Psychologist Richard Wiseman appeared on Wednesday's program to discuss his eight-year study into the nature of luck. What he discovered was that essentially people make their own good or bad luck through their behaviors and beliefs. Lucky people are "out there creating opportunities for themselves," drawing people towards them with their social magnetism, Wiseman explained.
Besides opportunity, there are three other central principles that can make people luckier, Wiseman outlined:
Through these principles, we could potentially reverse engineer unlucky people, Wiseman said, who added that one of his goals was to "bring some science to the self-help industry."
Dr. Wiseman also touched on his research into areas such as humor and lying. Liars tend to use shorter sentences and longer pauses he said. Recently he conducted an online experiment with the laughlab.co.uk, to see whether people could tell if someone was presenting a real or fake smile in a photograph. Real smiles, he said, are detectable via the appearance of laugh lines around the eyes.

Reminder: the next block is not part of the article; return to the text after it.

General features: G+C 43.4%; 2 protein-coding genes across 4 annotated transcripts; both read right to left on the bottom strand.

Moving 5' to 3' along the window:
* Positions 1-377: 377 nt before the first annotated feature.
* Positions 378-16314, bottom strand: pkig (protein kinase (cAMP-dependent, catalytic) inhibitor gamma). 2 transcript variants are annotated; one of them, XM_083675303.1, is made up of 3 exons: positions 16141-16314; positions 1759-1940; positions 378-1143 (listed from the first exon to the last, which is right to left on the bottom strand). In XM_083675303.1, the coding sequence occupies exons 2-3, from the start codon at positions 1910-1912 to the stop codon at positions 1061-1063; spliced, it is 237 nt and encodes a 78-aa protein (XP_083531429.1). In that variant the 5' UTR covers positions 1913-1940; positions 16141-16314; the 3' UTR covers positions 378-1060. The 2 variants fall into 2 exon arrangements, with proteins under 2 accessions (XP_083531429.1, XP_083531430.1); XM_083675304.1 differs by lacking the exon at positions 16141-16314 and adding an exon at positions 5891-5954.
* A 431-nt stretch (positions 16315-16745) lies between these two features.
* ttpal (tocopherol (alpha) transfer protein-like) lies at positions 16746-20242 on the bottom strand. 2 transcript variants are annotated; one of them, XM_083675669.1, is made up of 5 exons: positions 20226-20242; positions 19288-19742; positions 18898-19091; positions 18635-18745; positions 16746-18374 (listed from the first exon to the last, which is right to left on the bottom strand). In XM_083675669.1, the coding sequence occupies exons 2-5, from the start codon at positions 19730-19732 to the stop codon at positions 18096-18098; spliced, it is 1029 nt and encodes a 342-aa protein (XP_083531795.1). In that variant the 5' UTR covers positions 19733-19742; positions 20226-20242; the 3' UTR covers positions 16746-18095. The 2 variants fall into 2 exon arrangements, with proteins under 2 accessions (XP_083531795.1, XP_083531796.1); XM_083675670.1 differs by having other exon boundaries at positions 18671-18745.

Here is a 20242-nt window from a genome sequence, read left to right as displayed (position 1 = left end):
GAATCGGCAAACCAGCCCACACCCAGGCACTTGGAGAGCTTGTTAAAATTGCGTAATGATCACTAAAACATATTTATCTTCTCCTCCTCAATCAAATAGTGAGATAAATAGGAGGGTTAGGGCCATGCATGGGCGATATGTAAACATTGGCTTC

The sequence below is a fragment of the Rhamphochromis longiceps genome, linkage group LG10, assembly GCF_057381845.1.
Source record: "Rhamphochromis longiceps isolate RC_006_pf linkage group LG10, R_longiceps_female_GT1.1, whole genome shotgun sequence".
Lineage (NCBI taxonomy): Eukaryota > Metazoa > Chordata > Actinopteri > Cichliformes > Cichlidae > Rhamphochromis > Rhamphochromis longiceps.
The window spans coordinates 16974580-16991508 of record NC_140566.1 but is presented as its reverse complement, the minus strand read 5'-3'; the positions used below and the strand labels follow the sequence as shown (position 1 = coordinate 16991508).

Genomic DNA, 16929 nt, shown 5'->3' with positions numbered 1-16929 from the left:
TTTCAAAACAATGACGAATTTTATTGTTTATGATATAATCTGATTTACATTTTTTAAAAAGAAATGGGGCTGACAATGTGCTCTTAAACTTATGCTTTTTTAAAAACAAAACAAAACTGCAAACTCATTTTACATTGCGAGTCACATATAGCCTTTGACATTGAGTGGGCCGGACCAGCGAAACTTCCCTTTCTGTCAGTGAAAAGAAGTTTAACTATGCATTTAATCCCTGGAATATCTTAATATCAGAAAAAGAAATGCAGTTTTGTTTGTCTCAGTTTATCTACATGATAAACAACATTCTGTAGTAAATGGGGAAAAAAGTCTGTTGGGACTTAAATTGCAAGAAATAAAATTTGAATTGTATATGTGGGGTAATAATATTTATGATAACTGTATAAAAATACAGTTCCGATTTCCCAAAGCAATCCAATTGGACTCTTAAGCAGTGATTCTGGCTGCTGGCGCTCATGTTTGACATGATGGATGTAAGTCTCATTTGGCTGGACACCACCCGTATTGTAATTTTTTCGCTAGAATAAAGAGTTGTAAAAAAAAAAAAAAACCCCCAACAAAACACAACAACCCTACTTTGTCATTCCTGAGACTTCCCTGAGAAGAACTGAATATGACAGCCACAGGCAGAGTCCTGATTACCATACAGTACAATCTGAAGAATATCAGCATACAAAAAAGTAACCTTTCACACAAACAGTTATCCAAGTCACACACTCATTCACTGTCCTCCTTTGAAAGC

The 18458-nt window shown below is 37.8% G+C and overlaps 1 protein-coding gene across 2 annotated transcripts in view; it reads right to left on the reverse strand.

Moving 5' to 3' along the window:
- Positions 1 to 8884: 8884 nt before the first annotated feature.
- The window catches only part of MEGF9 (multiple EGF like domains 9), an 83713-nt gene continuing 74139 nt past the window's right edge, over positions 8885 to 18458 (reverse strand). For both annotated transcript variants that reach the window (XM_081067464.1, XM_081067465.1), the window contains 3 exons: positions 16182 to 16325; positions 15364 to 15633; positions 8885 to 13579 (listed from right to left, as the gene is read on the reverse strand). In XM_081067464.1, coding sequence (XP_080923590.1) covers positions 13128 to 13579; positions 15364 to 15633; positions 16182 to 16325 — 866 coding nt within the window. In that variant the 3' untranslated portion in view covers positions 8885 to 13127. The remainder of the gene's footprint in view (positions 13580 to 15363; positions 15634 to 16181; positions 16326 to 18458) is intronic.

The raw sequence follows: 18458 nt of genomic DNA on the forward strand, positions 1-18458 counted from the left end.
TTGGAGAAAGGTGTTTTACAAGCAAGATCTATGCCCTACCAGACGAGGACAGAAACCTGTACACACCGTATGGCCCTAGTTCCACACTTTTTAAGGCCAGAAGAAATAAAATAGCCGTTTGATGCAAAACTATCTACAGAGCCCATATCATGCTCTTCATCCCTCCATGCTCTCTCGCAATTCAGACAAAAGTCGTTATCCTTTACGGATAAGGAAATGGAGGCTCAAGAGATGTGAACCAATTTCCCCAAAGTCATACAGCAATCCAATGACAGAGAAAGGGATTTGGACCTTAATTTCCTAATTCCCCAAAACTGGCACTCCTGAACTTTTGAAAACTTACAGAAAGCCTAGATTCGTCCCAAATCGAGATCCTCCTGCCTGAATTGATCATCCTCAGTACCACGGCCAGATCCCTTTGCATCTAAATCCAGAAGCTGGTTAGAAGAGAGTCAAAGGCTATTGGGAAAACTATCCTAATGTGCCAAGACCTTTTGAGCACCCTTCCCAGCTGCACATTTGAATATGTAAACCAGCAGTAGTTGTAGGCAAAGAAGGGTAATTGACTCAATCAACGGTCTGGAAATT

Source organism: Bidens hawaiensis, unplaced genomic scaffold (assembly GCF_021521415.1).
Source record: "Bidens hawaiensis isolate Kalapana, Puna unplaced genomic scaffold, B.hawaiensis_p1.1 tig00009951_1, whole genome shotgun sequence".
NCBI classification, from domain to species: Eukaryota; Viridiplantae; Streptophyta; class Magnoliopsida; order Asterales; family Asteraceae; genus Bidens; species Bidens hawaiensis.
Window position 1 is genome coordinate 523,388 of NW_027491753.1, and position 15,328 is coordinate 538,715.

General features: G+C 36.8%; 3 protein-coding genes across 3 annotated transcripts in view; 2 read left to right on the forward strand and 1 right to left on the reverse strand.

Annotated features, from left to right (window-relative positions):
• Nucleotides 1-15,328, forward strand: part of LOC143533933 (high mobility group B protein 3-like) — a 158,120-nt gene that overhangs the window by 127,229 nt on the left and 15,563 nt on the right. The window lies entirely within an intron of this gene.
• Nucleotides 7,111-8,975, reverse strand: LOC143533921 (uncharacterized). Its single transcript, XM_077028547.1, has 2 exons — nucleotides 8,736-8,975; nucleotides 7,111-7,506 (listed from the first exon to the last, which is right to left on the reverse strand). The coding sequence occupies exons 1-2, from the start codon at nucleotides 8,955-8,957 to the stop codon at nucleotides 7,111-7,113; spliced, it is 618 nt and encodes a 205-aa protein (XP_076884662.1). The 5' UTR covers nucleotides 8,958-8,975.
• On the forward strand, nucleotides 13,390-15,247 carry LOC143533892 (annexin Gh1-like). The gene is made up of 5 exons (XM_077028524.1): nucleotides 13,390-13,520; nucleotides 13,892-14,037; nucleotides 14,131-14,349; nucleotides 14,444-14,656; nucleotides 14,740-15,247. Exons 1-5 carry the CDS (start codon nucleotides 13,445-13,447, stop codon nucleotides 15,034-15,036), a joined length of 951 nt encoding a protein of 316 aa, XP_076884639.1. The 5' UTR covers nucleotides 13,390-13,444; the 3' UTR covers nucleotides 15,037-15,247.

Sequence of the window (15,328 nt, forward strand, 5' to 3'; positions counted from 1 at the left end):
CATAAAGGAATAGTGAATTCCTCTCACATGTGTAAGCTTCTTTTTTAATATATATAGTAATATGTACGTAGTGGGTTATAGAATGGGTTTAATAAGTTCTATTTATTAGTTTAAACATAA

Dr. Richard Wiseman has conducted scientific investigations into a number of interesting areas, including that of ghostly phenomena. He and his associates set up two large scale experiments to study why some people report ghostly sensations (such as seeing apparitions or feeling cold spots) in allegedly haunted locations. The first study took place in 1999 in England's Hampton Court Palace, which has long been said to be haunted by Catherine Howard, who was beheaded by order of her husband King Henry VIII. Over the years, some 300 people have reported strange occurrences in the gallery, where Catherine is said to have pleaded for her life. The study involved 1,000 members of the public who were given questionnaires about their experiences and also employed high tech equipment such as thermal-imaging. The results showed unusual sensations were tied to specific locations, though Wiseman believes "some of these experiences were caused by natural phenomena, such as subtle draughts and changes in air temperature."
In 2001, underground vaults at Edinburgh Castle were the site of a second large study. Participants did not know which vaults had the reputation as being haunted, yet they consistently reported more odd experiences in the haunted ones. "Hauntings exist, in the sense that places exist where people reliably have unusual experiences," Wiseman said in an article on BBC News. Still he doesn't necessarily think ghosts are the culprit, citing again the evidence of environmental cues.
Bumper music from Wednesday May 28, 2003